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EFPIA: EU Pharmacovigilance Fee Structure Flouts Intent of 2010 Law

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The EU’s proposed new industry fees intended to cover postmarket assessments of drug safety threaten to nullify annual savings for drugmakers promised in the 2010 pharmacovigilance law, the European Federation of Pharmaceutical Industries and Associations (EFPIA) said Friday.

The fees, which could cost drugmakers as much as $330,000 for each drug they make, come as other user fees have gone up, the trade group added. EFPIA also says drugmakers’ financial burdens have blossomed “without open and transparent communication” with EU regulators.

“Furthermore, as pharmacovigilance activities are part of the general mission of the [European Medicines Agency] and of the National Competent Authorities to ensure public health, the industry believes that their cost should have been partly covered by community funding as established in the pharmaceutical legislation,” the group said.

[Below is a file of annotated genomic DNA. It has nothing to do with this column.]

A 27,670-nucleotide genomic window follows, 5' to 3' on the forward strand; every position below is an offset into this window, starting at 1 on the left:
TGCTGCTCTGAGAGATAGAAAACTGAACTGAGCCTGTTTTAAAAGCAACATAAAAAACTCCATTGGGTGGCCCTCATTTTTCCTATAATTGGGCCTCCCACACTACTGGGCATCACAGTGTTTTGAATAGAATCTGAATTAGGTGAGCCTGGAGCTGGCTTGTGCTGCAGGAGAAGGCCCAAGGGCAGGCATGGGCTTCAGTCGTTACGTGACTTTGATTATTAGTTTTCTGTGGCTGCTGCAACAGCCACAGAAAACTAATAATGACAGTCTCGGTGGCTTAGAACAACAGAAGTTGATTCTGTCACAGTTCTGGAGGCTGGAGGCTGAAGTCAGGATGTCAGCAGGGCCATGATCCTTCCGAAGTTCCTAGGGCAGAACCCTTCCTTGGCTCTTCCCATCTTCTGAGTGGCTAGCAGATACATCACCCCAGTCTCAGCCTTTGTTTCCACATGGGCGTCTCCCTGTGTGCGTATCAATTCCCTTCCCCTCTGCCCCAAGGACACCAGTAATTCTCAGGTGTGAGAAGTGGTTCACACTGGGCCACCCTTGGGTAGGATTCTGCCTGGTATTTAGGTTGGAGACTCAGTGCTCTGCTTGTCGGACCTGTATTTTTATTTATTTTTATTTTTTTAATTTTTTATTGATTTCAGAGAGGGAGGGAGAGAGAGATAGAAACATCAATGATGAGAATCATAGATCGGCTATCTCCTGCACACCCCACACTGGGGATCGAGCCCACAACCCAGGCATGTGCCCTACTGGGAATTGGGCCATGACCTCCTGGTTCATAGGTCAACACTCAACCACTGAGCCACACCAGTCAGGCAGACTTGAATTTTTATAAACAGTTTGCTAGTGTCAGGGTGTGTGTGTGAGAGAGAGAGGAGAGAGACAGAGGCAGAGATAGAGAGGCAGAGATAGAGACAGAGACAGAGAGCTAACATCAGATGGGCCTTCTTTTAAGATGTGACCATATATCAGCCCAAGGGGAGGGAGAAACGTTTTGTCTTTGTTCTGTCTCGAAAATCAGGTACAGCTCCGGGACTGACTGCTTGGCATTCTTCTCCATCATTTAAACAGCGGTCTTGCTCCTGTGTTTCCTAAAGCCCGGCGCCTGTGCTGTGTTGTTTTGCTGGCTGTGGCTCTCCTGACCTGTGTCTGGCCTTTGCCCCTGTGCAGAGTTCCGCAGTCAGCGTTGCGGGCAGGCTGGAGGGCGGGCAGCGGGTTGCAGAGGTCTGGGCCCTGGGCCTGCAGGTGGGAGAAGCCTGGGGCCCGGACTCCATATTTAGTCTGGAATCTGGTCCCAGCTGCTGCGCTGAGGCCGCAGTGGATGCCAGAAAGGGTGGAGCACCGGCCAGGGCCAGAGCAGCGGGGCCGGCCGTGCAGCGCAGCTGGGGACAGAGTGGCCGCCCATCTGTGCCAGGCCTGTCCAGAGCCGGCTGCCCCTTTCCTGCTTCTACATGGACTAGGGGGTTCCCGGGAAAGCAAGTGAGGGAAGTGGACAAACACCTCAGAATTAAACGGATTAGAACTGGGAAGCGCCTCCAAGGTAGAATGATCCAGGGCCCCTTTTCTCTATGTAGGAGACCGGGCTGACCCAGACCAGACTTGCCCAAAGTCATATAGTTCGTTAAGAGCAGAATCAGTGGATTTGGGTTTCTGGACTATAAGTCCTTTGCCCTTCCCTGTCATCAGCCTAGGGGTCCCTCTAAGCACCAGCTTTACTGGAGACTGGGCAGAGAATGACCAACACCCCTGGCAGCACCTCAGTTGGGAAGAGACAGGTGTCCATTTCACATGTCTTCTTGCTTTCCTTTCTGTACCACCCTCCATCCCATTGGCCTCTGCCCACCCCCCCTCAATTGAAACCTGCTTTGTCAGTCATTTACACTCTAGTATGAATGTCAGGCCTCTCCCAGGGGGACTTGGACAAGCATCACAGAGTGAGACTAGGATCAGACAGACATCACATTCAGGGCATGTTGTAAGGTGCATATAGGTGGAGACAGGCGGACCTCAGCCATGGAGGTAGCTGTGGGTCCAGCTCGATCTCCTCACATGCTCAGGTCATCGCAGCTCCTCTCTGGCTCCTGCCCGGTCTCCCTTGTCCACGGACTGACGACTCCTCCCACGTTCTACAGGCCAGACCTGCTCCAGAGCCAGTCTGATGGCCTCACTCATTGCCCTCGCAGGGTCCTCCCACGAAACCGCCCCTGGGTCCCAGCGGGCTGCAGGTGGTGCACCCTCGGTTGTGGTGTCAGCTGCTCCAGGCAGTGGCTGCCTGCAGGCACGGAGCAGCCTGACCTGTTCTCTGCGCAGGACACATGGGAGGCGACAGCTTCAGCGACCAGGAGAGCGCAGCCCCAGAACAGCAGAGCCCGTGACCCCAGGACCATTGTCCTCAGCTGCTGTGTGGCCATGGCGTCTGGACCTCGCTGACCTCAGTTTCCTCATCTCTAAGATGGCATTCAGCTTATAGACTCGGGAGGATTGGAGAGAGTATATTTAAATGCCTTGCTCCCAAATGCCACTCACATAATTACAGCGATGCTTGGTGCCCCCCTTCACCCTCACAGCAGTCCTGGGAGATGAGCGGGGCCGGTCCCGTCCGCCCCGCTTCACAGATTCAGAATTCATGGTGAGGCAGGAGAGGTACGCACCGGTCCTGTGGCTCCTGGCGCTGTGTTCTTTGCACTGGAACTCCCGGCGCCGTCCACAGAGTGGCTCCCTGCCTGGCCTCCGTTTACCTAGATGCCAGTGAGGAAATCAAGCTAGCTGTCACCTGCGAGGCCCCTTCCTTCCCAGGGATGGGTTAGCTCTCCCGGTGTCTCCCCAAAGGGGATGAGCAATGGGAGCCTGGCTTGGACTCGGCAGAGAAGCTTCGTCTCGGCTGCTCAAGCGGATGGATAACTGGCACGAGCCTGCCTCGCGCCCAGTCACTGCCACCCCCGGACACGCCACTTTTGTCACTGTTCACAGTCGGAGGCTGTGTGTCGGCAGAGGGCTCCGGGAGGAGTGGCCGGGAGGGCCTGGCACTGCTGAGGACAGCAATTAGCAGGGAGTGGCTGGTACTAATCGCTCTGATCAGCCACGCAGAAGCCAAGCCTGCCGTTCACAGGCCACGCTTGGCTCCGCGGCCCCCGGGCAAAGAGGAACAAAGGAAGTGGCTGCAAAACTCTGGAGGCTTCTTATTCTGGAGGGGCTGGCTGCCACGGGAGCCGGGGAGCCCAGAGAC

EFPIA calls on EU officials to present annual cost breakdowns and detailed information on performance indicators for the activities covered by the various EU user fees. “The financial overview should include the pharmacovigilance costs at the European and national levels (including national annual fees and safety related variations),” the group said.

The pharmacovigilance fees must still be approved by the European Parliament and then by the Council of the European Union.

The EU’s pharmacovigilance law provides for enhanced monitoring of the benefits and risks of drugs marketed in the EU and gives the European Medicines Agency authority to require post-authorization safety and efficacy studies. — Johnathan Rickman

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